As we consider how to restrain the growth of healthcare costs, it is also important to keep in mind another disturbing trend: recent gains in life expectancy have not been shared equally across socioeconomic groups. Life expectancy in the United States has been steadily increasing for the past several decades, and the gaps between women and men and between whites and African Americans have narrowed somewhat. But differences in life expectancy by educational attainment and income have been growing. In other words, socioeconomic status has become an increasingly important determinant of life expectancy, whether measured at birth or at age 65 (CBO, 2008).
Reducing this disparity in life expectancy should involve both addressing the greater incidence of unhealthy behaviors among those with lower incomes and educational attainment—such as with regard to smoking and nutrition—and a lack of access to quality medical care. These are two independent factors.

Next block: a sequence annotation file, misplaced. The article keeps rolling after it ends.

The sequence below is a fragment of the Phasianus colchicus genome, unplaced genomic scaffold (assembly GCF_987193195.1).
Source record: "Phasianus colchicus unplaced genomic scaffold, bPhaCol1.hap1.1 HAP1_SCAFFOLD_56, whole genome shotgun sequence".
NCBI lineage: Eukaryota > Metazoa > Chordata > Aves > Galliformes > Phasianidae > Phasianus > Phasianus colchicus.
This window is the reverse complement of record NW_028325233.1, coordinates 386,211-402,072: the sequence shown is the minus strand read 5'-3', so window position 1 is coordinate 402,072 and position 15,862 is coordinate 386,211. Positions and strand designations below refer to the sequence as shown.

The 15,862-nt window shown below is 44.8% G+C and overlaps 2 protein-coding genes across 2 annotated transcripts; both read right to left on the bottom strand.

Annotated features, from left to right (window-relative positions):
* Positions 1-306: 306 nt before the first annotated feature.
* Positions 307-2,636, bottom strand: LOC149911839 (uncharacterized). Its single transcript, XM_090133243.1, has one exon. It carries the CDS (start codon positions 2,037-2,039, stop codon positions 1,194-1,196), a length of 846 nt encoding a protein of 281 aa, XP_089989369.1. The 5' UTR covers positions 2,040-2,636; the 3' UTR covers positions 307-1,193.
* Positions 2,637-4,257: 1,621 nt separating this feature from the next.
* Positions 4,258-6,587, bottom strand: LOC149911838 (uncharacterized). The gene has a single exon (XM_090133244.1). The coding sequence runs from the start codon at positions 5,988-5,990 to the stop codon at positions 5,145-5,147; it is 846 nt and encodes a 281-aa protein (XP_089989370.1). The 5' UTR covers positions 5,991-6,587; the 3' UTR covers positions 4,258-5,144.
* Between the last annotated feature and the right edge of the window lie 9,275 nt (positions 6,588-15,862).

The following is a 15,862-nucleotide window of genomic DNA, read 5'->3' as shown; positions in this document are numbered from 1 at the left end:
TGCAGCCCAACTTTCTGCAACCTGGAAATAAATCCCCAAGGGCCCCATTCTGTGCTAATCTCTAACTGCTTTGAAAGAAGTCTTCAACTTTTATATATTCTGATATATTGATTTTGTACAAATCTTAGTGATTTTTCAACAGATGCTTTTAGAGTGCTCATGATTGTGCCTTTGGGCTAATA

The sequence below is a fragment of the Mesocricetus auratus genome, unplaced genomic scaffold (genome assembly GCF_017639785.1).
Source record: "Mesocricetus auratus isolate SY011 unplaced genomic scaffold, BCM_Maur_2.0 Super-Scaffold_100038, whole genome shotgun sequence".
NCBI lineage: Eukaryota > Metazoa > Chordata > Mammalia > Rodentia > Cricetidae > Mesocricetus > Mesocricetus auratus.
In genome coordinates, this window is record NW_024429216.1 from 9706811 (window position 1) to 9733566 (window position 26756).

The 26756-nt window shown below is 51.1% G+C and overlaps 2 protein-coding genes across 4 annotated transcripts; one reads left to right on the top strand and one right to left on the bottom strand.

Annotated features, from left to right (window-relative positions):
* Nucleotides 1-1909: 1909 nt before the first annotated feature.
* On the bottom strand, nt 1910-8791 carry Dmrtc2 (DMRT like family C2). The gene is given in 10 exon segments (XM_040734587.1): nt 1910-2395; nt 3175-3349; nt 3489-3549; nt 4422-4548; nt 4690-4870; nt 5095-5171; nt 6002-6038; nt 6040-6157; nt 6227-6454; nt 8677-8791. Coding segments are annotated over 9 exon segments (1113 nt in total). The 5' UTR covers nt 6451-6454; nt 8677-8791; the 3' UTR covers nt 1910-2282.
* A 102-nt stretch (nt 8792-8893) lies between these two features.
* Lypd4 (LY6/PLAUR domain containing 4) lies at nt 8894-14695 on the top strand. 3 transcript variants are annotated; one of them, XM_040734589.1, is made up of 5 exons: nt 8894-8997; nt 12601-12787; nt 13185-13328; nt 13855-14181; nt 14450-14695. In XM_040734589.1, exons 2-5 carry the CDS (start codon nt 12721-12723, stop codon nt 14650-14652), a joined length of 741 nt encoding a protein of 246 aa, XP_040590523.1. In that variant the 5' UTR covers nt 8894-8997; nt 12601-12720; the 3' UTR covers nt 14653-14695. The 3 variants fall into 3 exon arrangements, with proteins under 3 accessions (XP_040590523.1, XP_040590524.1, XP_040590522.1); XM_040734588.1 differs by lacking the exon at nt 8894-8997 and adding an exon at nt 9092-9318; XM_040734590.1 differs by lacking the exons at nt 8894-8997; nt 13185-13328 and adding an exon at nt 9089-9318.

Since I addressed the Institute of Medicine last May, the President worked with Congress to enact comprehensive health insurance reform. Much has and will be written about health insurance reform. But, in short, this reform addresses many of the problems that I identified in my speech last May.
Health reform uses the best available knowledge and most promising ideas from across the political spectrum to control healthcare costs by transforming the health system from one that delivers greater quality with less quantity. It does so by, among other changes:
Imposing an excise tax on the highest-cost insurance plans, providing employers with an incentive to seek higher-quality and lower-cost health benefits;
Reforming incentives to improve the way health care is delivered to patients throughout the country through such mechanisms as bundled payments and accountable-care organizations; and
Creating an Independent Payment Advisory Board in Medicare so that reforming the healthcare system is not a one-time event but an ongoing process with the goal of improving care and lowering costs.